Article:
A study of moving groups of stars in our galaxy
Degree GrantorUniversity of Canterbury
Degree NameDoctor of Philosophy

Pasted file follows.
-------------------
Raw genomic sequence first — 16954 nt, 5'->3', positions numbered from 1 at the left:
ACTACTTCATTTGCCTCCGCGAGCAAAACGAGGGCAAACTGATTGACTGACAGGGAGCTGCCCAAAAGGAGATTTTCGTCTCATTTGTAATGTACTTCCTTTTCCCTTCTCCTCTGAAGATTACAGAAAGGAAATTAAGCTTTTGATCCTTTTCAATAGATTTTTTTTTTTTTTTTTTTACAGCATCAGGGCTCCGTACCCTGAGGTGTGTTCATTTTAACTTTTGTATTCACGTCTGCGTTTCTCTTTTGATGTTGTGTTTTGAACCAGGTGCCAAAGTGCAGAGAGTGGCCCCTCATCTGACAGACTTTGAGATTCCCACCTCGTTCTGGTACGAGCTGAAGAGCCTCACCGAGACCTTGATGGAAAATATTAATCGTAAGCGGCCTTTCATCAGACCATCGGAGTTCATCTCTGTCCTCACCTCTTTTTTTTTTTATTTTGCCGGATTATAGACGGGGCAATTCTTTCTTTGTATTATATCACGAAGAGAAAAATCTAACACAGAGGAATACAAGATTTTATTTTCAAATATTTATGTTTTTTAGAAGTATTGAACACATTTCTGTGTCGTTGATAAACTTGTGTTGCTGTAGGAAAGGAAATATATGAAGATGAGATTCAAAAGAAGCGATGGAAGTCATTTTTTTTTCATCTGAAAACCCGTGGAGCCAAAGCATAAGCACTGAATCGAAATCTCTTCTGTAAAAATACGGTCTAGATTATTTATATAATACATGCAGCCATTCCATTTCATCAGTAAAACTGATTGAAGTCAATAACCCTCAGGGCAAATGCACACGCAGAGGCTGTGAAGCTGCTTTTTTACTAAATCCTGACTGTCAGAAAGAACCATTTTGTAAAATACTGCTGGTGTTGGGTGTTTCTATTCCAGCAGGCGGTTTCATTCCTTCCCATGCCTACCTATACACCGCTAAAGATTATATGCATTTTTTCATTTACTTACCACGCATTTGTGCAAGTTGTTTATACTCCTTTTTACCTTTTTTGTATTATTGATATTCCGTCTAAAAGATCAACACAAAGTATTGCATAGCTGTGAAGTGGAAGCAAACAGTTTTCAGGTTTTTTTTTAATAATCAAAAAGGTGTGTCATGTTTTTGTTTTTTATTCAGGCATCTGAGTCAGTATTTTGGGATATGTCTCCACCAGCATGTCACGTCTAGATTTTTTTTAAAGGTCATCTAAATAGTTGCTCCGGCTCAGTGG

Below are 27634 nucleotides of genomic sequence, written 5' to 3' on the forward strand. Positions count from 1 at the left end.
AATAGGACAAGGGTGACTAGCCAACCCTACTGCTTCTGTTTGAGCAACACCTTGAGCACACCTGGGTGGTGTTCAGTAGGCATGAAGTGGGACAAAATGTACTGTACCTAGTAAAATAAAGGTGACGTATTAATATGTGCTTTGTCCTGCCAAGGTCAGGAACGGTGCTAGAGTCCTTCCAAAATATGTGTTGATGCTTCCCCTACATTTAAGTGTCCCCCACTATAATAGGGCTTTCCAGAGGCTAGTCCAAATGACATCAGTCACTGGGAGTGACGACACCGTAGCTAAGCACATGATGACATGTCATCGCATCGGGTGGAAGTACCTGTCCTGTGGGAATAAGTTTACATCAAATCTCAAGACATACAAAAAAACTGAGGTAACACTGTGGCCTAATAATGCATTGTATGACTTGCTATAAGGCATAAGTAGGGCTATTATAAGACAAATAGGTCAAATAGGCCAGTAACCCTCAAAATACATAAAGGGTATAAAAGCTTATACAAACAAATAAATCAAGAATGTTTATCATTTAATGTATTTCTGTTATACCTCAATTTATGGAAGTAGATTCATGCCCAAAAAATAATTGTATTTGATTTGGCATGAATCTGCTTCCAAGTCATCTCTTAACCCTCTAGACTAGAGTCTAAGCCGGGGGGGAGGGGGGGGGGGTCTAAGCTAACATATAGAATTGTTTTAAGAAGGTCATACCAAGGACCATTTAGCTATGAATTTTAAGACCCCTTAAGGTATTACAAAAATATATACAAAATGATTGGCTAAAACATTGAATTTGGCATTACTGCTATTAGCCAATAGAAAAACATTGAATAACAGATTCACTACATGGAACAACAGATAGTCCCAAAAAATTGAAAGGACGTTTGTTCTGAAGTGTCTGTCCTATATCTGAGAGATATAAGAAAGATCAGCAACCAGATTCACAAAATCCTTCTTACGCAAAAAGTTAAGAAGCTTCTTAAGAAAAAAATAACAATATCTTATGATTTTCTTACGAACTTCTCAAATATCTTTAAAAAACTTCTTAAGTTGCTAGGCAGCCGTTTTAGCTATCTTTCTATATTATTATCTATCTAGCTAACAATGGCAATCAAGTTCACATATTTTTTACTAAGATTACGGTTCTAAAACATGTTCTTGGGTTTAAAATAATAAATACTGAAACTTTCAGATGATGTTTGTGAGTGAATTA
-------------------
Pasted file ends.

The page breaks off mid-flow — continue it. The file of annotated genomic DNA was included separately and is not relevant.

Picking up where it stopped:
Numerous observations over the past decades have confirmed that the distribution of stellar velocities in the solar neighbourhood is not uniform. Certain concentrations of stars in the velocity field mean that there exist groups of stars moving in parallel orbits, with practically the same space velocities, even if the stars are spread all over the sky and appear to be gravitationally unbound. These stellar streams are called moving groups. Their precise nature is still not very well understood. Many authors have contributed to this field, but it is Olin Eggen who deserves special mention. According to Eggen, about one dozen moving groups can be detected, both in the young and old disk populations. He has noted that moving groups are a result of cluster evaporation. According to this hypothesis, many stars are formed together in a relatively small volume in space, and they initially move together as a gravitationally bound cluster. In time, they evaporate from the cluster spreading along the orbit, but keeping their original velocities in the direction of galactic rotation. This hypothesis has not been generally accepted. It implies that the stars from a moving group will all have the same age, and the same chemical composition, which has not been confirmed by observations. It is also hard to believe that the original stellar velocities could stay preserved over many orbital cycles, which puts the existence of the older moving groups into doubt. The aim of this thesis is to study the reality of moving groups, by examining the space velocities of over 800 stars mentioned in Eggen's papers. The list of stars was included in the Hipparcos project in order to get precise parallaxes and proper motions, while an extensive ground-based observing programme has been undertaken at the University of Canterbury to collect precise radial velocities for the same stars. By combining the Hipparcos astrometry with the ground-based radial velocities, the total space velocities have been obtained and the corresponding velocity distributions studied. In addition, a numerical model of the galactic potential has been developed, so that the orbits of stars could be examined. The radial velocities have been obtained in the IAU standard system for more than 400 programme stars. A precision of 20 - 30 m s-1 has been achieved for stars with intrinsically constant radial velocities, using the fibre-fed echelle spectrograph on the 1-m telescope at Mt John University Observatory. A precision of about 100 m s-1 has been obtained for some northern stars observed from the Dominion Astrophysical Observatory, using the coudé spectrograph and the radial velocity spectrometer on the 1.2-m telescope. The distribution of the programme stars in the galactic UV-plane demonstrates that the grouping is better (i.e. with less dispersion) when the Hipparcos data are used, compared to the ground-based pre-Hipparcos astrometry. However, there are indications that this might only be a result of the improved parallaxes, as they tend to make the overall velocity distribution more compact. A separate analysis using a general sample of about 4600 Hipparcos stars in the solar neighbourhood has revealed a branch-like structure in the velocity plane. The branches are probably generated by the galactic spiral structure itself, or by some other global characteristic of the galactic gravitational field. In such a picture, the moving groups may be regarded as shorter fragments and concentrations along the branches. Numerical simulations based on a model including both the axisymmetric and spiral components of the galactic gravitational potential show that certain concentrations and elongated features in the velocity plane might be a result of galactic spiral structure. In that case, a moving group can be composed of stars having different origins. The most commonly accepted membership criterion of constant V was found to be a good first approximation, although both velocity components (U and V) have to be considered in a more realistic approach. The results presented in this thesis do not discard Eggen's hypothesis, but they open some new possibilities in understanding the origin and nature of moving groups.